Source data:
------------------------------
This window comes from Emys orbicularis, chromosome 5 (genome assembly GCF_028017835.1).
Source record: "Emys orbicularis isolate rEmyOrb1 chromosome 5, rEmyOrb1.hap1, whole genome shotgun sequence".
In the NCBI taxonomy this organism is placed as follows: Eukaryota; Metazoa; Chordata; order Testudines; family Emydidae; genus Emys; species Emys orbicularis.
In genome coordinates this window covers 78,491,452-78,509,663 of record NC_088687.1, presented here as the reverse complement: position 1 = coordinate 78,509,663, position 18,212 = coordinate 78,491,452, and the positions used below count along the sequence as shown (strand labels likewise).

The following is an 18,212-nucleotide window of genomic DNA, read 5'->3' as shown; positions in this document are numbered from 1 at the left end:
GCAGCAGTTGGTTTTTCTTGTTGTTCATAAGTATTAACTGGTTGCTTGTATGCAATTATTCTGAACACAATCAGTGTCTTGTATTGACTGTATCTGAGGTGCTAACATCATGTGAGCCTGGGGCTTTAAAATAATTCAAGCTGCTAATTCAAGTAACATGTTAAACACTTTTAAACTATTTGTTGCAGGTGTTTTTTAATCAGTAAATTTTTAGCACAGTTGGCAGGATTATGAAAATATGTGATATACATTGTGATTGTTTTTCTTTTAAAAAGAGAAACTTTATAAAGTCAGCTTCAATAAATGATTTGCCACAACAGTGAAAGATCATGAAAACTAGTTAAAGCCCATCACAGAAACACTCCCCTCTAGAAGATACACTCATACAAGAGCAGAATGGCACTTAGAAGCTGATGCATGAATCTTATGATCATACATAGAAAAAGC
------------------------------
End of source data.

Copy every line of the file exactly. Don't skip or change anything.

This window comes from Emys orbicularis, chromosome 5 (genome assembly GCF_028017835.1).
Source record: "Emys orbicularis isolate rEmyOrb1 chromosome 5, rEmyOrb1.hap1, whole genome shotgun sequence".
In the NCBI taxonomy this organism is placed as follows: Eukaryota; Metazoa; Chordata; order Testudines; family Emydidae; genus Emys; species Emys orbicularis.
In genome coordinates this window covers 78,491,452-78,509,663 of record NC_088687.1, presented here as the reverse complement: position 1 = coordinate 78,509,663, position 18,212 = coordinate 78,491,452, and the positions used below count along the sequence as shown (strand labels likewise).

The following is an 18,212-nucleotide window of genomic DNA, read 5'->3' as shown; positions in this document are numbered from 1 at the left end:
GCAGCAGTTGGTTTTTCTTGTTGTTCATAAGTATTAACTGGTTGCTTGTATGCAATTATTCTGAACACAATCAGTGTCTTGTATTGACTGTATCTGAGGTGCTAACATCATGTGAGCCTGGGGCTTTAAAATAATTCAAGCTGCTAATTCAAGTAACATGTTAAACACTTTTAAACTATTTGTTGCAGGTGTTTTTTAATCAGTAAATTTTTAGCACAGTTGGCAGGATTATGAAAATATGTGATATACATTGTGATTGTTTTTCTTTTAAAAAGAGAAACTTTATAAAGTCAGCTTCAATAAATGATTTGCCACAACAGTGAAAGATCATGAAAACTAGTTAAAGCCCATCACAGAAACACTCCCCTCTAGAAGATACACTCATACAAGAGCAGAATGGCACTTAGAAGCTGATGCATGAATCTTATGATCATACATAGAAAAAGC